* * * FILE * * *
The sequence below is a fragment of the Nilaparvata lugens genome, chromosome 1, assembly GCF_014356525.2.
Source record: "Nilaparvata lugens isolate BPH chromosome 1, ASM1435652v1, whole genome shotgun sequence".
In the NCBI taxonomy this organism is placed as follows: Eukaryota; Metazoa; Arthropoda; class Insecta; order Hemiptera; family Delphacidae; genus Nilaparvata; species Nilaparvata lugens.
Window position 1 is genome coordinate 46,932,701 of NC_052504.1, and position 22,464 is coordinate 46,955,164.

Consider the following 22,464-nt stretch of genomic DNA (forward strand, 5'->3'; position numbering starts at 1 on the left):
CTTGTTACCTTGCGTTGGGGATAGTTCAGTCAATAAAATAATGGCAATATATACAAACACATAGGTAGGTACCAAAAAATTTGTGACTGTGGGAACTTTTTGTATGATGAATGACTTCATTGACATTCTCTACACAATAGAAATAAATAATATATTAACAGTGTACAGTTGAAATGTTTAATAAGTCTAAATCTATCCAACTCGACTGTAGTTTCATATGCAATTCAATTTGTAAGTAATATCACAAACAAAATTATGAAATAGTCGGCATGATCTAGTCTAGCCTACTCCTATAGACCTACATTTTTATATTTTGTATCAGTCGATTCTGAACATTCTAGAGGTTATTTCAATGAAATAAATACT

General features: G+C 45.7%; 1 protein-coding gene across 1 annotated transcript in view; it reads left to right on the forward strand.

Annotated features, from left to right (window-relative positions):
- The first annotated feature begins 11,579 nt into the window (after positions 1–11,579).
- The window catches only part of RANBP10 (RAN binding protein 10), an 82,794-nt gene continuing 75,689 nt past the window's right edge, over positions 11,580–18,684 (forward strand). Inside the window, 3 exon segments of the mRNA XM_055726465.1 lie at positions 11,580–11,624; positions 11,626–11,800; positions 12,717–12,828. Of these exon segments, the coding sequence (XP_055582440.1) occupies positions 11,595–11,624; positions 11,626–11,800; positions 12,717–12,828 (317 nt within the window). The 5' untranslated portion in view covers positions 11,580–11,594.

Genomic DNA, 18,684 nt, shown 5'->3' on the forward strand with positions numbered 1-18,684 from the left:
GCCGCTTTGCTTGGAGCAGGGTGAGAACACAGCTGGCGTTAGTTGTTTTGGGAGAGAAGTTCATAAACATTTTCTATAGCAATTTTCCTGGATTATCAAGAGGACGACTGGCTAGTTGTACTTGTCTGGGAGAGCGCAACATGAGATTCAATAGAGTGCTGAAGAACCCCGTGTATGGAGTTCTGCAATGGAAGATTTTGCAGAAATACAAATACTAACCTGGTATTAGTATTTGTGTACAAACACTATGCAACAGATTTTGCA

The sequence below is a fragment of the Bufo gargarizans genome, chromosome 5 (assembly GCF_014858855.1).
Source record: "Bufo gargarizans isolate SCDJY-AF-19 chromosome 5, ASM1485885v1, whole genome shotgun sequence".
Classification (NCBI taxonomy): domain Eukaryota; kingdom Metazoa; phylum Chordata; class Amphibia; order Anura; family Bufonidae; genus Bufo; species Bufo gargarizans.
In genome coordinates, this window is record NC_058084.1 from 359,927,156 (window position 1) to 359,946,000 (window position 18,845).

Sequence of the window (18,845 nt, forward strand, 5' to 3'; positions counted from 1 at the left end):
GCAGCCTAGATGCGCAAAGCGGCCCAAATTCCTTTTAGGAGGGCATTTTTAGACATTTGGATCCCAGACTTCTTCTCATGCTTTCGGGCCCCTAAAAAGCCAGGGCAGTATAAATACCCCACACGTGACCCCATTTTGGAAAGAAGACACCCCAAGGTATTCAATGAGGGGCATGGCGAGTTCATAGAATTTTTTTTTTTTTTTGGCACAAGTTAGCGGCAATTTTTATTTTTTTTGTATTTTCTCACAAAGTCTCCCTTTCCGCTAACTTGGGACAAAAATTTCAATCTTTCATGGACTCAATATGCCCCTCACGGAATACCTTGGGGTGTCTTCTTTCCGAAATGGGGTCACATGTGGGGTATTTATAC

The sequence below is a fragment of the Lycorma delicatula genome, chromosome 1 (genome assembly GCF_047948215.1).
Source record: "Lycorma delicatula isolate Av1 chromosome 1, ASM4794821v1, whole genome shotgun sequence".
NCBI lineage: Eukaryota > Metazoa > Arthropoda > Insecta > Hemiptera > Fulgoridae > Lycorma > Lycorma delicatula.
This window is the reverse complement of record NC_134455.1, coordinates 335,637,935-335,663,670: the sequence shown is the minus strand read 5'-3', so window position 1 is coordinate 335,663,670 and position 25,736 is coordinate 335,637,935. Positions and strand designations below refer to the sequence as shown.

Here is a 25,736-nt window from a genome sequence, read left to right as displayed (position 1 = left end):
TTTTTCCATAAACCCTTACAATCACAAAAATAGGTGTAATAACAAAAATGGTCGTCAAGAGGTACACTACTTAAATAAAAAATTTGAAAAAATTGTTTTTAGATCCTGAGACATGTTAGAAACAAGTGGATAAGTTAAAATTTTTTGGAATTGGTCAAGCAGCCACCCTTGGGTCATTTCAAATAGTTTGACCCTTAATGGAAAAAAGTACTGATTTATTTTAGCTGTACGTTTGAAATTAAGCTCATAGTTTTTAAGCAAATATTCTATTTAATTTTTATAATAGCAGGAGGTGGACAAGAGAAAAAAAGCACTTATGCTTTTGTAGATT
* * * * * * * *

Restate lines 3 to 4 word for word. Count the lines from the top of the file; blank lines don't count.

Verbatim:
In the NCBI taxonomy this organism is placed as follows: Eukaryota; Metazoa; Arthropoda; class Insecta; order Hemiptera; family Delphacidae; genus Nilaparvata; species Nilaparvata lugens.
Window position 1 is genome coordinate 46,932,701 of NC_052504.1, and position 22,464 is coordinate 46,955,164.